A total of 5 cohort studies, 37 case-control studies, and 6 eco- logical studies investigated non-starchy vegetables. Other groupings examined were vegetable and fruit consumption (combined) (8 case-control), raw vegetables (16 case-con- trol), cruciferous vegetables (1 cohort, 5 case-control), alli- um vegetables (1 cohort, 8 case-control), green, leafy vegetables (1 cohort, 11 case-control), and tomatoes (1 cohort, 9 case-control). All of the studies of raw vegetables and most of the other studies showed decreased risk with increased intake. Meta-analysis of case-control data showed a 31 per cent decreased risk per 50 g of raw vegetables per day (figures 4.2.6 and 4.2.7). Raw vegetables have a more consistent definition than non-starchy vegetables, which may include preserved vegetables and a variety of cooking meth- ods, leading to increased heterogeneity.

This is a wide and disparate category, and many different plant food constituents are represented that could contribute to a protective effect of non-starchy vegetables. These include dietary fibre, carotenoids, folate, selenium, glucosi- nolates, dithiolthiones, indoles, coumarins, ascorbate, chlorophyll, flavonoids, allylsulphides, flavonoids, and phy- toestrogens, some of which are potentially antioxidants. Antioxidants trap free radicals and reactive oxygen mole- cules, protecting against oxidation damage. It is difficult to unravel the relative importance of each constituent and it is likely that any protective effect may result from a combina- tion of influences on several pathways involved in carcino- genesis.

 

There is more evidence, including on vegetable subtypes, from case-control studies than from cohort studies, but both are moderately consistent, and there is some evidence for a dose-response relationship.

There is evidence for plausible mechanisms . Non-starchy vegetables probably protect against oesophageal cancer.

 

The Panel is aware that since the conclusion of the SLR, one cohort49 and two case-control studies17 50 have been published. This new information does not change the Panel judgement. 

 

  • Fruits

 

A total of 4 cohort studies, 36 case-control studies, and 7 ecological studies investigated fruits; and 1 cohort study, 16 case-control studies, and 1 ecological study investigated cit- rus fruits. All of the cohort studies and most of the other studies showed decreased risk with increased intake. Meta- analysis of case-control data showed a 22 per cent decreased risk per 50 g of fruit per day, and 30 per cent decreased risk per 50 g of citrus fruit per day (figures 4.2.22 and 4.2.24). A dose-response relationship was apparent. Heterogeneity could not be fully explained.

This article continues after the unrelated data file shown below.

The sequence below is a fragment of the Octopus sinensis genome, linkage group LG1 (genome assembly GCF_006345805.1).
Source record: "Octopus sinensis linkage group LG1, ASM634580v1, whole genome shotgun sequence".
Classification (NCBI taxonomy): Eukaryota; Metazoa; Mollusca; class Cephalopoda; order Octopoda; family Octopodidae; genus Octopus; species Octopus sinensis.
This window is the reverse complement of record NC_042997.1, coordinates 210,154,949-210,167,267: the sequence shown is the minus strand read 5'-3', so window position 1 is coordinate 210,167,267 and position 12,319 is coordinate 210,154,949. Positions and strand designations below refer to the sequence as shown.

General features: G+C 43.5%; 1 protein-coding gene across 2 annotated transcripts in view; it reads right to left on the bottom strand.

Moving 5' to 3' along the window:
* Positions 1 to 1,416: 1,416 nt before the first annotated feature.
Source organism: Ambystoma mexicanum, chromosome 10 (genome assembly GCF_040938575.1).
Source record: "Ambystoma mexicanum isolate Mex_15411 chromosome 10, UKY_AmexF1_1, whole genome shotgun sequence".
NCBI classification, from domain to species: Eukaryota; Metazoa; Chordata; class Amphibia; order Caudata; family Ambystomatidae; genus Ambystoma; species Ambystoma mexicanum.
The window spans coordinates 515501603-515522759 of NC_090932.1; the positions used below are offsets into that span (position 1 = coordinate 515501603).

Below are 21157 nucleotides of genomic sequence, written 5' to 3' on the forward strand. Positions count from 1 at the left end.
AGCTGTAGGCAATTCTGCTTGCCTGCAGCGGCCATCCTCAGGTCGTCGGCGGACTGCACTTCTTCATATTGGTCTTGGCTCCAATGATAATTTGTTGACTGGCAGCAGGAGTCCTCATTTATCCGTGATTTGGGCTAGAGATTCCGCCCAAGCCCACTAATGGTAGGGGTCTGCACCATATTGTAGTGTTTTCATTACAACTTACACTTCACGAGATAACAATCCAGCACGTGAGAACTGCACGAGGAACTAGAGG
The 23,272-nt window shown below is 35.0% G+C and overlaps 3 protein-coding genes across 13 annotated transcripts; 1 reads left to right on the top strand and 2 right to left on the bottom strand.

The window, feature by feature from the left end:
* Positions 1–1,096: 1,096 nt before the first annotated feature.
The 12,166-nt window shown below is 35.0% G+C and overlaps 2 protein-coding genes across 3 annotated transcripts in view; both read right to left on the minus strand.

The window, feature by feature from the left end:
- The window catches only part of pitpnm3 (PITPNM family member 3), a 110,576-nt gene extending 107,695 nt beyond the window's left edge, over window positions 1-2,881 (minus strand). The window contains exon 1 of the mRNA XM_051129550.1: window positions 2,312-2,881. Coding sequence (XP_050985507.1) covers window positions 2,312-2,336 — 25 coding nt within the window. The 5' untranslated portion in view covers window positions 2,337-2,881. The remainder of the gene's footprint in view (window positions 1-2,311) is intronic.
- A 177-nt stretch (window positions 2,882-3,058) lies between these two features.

Fruits are sources of vitamin C and other antioxidants, such as carotenoids, phenols, and flavonoids, as well as other potentially bioactive phytochemicals. Antioxidants trap free radicals and reactive oxygen molecules, protecting against oxidation damage.

It is difficult to unravel the relative importance of each constituent and it is likely that any protective effect may result from a combination of influences on several pathways involved in carcinogenesis.

 

The evidence, including that on fruit subtypes, though mostly from case-control studies, is consistent, with a dose-response relationship. There is evidence for plausible mechanisms. Fruits probably protect against oesophageal cancer.

 

The Panel is aware that since the conclusion of the SLR, one cohort49 and two case-control studies50 51 have been published. This new information does not change the Panel judgement. 

 

 

  • Foods containing folate

 

 

Eight case-control studies investigated dietary folate and two case-control studies investigated red-cell and plasma folate. All studies showed a relationship with decreased cancer inci- dence. Data come predominantly from dietary sources, not supplements; therefore no effect can be attributed to folate separate from foods.

Folate plays an important role in the synthesis, repair, and methylation of DNA. Abnormal DNA methylation has been linked to aberrant gene expression and to cancers at sever- al sites. Folate may also reduce HPV proliferation in cells.

 

The evidence, from case-control studies only, is sparse. There is limited evidence suggesting that folate protects against oesophageal cancer.

 

The Panel is aware that since the conclusion of the SLR, one case-control study52 has been published. This new information does not change the Panel judgement.

 

 

  • Foods containing pyridoxine (vitamin B6)

 

 

Six case-control studies investigated foods containing pyri- doxine and oesophageal cancer.

All six studies showed a relationship between pyridoxine consumption and reduced risk of oesophageal cancer, with none reporting contrary results.

Together with folate and cobalamin (vitamin B12), vita- min B6 is involved in one-carbon metabolism and is impor- tant for DNA synthesis, repair, and methylation.

 

The evidence, from case-control studies only, was sparse. There is limited evidence suggesting that pyridoxine protects against oesophageal cancer.

 

The Panel is aware that since the conclusion of the SLR, one case-control study52 has been published. This new information does not change the Panel judgement.

 

 

 

  • Foods containing vitamin C

 

 

One cohort study, 19 case-control studies, and 3 ecological studies investigated vitamin C. The single cohort study and nearly all of the case-control studies showed decreased risk with increased intake.